Crying makes you feel happier.
They don’t call it a “good cry” for nothing. Tears are your body’s way of releasing intense emotions. They also contain stress hormones, which leave the body through crying. Actually studies suggest that crying stimulates the production of endorphins, our body’s natural painkiller, and feel-good hormones, like oxytocin. In short, crying more will lead to smiling more.
Cherophobia is the fear of happiness.
Yes, there are actually people who have a fear of being happy. In fact, there is a word for it: cherophobia. Cherophobes may deliberately avoid experiences that would bring about positive emotions.
The root of their fear comes from the idea that some people—in Western and Eastern cultures—are wary of being happy because they believe that bad things tend to happen to happy people.
International astronauts must be able to speak Russian.
As the International Space Station (ISS) has modules and operations in Russian, all astronauts going to the ISS must know how to speak Russian. Some astronauts have claimed that learning this new language was the biggest challenge of their training. According to the U.S. State Department Foreign Service Institute, English-speaking astronauts can expect to spend 1,100 class hours to reach a reasonable level of fluency in Russian. That’s twice as many hours as it typically takes to learn other languages like French, Spanish, and Dutch.
The most popular websites are banned in China.
Under mainland China’s Internet Censorship Policy, the websites we all regularly visit are banned. The sites that are blocked include Google, Facebook, YouTube, Wikipedia, Twitter, Instagram, The New York Times, Pinterest, and many more. Don’t even get them started on Pornhub.
The electric chair was invented by a dentist.
In 1881, dentist Alfred Southwick witnessed a drunk man die quickly after touching a live electric generator in 1881. Southwick soon realized that electricity could be a quick and more humane alternative to hanging for executions. And thusly, the electric chair was born and was first used in 1890. Though it wasn’t an initial success—a second jolt needed to be used—Southwick eventually worked out the kinks.
The Apollo 11 crew used hundreds of autographs as life insurance.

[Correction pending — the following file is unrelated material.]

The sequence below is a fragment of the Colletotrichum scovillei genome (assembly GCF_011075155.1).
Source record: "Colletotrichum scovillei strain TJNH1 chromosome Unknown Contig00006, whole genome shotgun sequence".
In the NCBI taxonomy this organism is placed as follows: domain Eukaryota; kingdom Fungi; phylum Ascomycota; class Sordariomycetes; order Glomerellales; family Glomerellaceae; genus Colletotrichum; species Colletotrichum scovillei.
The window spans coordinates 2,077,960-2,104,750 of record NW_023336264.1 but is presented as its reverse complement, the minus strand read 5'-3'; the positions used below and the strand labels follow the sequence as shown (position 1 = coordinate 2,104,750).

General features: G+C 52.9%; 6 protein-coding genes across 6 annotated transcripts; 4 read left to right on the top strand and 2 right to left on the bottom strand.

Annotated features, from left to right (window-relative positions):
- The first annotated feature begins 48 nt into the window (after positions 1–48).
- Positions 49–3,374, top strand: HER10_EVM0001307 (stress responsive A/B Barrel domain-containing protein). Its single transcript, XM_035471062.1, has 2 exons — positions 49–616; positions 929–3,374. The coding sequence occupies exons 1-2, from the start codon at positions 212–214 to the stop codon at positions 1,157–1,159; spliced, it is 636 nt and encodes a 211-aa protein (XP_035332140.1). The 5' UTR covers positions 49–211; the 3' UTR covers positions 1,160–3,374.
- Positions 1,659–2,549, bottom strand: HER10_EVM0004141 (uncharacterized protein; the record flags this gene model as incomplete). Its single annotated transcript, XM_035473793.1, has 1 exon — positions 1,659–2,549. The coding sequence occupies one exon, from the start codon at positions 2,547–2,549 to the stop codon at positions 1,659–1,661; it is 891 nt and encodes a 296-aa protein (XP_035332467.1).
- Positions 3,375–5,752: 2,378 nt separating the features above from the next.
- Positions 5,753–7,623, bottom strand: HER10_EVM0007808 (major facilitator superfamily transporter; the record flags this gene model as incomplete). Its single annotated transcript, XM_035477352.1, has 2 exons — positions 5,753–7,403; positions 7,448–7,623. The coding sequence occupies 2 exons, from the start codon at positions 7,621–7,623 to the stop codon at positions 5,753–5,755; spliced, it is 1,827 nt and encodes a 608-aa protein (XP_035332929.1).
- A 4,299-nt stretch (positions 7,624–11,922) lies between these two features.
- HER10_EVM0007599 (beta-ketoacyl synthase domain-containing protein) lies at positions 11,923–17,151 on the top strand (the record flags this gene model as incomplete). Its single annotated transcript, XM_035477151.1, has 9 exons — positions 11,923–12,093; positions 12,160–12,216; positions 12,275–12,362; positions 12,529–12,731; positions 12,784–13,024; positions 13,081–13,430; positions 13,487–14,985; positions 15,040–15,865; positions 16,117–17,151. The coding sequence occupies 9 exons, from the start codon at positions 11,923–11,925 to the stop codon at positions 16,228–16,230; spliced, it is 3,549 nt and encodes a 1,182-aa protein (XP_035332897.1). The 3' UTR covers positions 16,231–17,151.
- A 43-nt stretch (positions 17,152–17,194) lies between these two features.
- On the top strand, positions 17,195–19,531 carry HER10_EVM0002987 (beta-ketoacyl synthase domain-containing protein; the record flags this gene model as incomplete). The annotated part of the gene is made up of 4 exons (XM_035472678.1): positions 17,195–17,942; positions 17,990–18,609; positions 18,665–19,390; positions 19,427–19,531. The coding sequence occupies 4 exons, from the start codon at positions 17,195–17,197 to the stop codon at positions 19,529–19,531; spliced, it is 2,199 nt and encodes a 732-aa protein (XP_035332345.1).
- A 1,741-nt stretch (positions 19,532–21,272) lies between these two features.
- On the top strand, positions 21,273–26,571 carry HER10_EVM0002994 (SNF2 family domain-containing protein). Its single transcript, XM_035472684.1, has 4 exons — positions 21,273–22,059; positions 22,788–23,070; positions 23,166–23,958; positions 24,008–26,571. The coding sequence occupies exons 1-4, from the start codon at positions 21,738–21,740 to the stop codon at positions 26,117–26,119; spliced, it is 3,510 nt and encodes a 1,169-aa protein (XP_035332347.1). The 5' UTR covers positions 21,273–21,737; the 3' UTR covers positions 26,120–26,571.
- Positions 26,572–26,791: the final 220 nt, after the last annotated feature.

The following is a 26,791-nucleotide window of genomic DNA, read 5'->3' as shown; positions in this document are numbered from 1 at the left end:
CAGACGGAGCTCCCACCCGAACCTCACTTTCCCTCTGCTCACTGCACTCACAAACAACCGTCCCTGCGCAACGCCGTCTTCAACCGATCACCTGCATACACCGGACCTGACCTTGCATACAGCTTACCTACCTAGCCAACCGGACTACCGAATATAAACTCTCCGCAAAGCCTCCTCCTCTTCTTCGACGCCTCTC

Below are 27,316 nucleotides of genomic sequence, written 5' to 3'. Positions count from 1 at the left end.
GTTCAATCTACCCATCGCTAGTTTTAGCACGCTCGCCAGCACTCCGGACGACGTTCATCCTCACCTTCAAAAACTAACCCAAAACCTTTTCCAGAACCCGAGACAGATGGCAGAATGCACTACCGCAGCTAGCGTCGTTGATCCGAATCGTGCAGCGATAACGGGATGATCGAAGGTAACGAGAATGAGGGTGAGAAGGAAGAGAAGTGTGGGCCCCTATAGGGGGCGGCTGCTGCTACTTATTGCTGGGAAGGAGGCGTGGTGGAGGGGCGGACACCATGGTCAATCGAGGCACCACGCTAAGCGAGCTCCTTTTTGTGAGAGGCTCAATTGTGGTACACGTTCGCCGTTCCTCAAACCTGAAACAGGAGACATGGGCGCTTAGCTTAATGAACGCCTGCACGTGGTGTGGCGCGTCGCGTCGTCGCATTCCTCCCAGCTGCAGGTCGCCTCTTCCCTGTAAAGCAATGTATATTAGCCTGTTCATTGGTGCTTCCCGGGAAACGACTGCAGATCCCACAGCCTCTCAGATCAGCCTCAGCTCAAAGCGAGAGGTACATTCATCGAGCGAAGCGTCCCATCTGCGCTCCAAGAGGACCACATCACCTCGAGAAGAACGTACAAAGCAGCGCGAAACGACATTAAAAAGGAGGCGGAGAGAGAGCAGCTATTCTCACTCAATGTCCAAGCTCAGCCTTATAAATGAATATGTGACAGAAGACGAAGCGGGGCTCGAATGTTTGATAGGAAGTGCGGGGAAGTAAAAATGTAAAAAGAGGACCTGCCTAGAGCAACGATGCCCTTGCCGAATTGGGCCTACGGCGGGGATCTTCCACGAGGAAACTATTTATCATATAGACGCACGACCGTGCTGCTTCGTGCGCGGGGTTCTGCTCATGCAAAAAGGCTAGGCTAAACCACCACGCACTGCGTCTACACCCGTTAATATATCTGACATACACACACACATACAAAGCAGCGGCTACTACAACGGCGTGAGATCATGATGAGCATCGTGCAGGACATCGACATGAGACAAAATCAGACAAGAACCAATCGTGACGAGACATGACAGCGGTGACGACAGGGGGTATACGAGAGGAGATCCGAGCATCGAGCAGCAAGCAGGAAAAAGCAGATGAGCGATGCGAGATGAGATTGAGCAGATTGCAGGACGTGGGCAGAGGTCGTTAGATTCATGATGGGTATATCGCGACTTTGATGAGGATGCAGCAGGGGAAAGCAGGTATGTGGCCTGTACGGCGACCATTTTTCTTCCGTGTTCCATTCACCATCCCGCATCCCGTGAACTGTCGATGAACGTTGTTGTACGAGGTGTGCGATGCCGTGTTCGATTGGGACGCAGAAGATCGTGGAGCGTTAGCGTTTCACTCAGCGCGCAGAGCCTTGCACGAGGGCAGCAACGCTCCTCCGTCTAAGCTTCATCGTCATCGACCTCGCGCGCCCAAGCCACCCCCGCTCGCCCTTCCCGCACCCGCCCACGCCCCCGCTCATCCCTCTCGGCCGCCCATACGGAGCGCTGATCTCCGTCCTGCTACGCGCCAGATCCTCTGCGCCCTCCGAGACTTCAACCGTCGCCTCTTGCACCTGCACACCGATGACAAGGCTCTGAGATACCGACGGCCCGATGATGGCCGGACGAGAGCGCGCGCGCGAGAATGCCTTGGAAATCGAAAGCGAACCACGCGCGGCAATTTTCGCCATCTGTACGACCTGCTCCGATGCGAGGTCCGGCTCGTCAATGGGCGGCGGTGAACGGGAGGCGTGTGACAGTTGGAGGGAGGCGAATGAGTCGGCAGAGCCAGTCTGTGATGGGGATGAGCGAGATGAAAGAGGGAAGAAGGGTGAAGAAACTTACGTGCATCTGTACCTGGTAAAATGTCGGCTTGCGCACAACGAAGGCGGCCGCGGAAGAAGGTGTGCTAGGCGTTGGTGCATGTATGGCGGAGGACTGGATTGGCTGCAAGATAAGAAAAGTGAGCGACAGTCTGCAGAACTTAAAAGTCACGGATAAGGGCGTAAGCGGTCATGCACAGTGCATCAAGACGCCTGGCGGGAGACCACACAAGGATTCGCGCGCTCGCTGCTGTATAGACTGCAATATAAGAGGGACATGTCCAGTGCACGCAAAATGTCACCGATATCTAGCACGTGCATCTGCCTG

Neil Armstrong and the Apollo 11 crew faced the real chance that they wouldn’t return from the moon safely, leaving their families without financial support. Due to the extreme danger they were about to face, they couldn’t take out life insurance policies. So instead, they signed hundreds of autographs, which their families would’ve been able to sell off if they didn’t make it home.
Luckily, those life insurance autographs weren’t needed. They do, however, show up in space memorabilia auctions today, selling for as much as $30,000.
Even the man who created Comic Sans only used it once.
Comic Sans is the iconic cute, upbeat, light-hearted, informal, good-for-a-child’s-birthday-party-invitation font. But it also comes across as immature and unprofessional and has been called the world’s most hated font. Actually, Comic Sans was designed by Vincent Connare in 1995, but even he isn’t a fan. “I’ve only ever used Comic Sans once. I was having trouble changing my broadband to Sky so wrote them a letter in Comic Sans, saying how disappointed I was,” he told The Guardian. “I got a £10 refund.” Worth it, we guess.
At least one of the colors of the Olympic flag appears on all the national flags.
Fresh aristocrat Baron de Coubertin designed the Olympic flag in the early 1900s and he was very intentional with his creation. At least one of the colors on the Olympic flag appears on the flags of every nation that competed in the games at the time, but only if you count the white background of the flag itself. “A white background, with five interlaced rings in the centre: blue, yellow, black, green and red … is symbolic,” Coubertin said in 1931. “It represents the five inhabited continents of the world, united by Olympism, while the six colors are those that appear on all the national flags of the world at the present time.”
Viagra can make flowers stand up straight.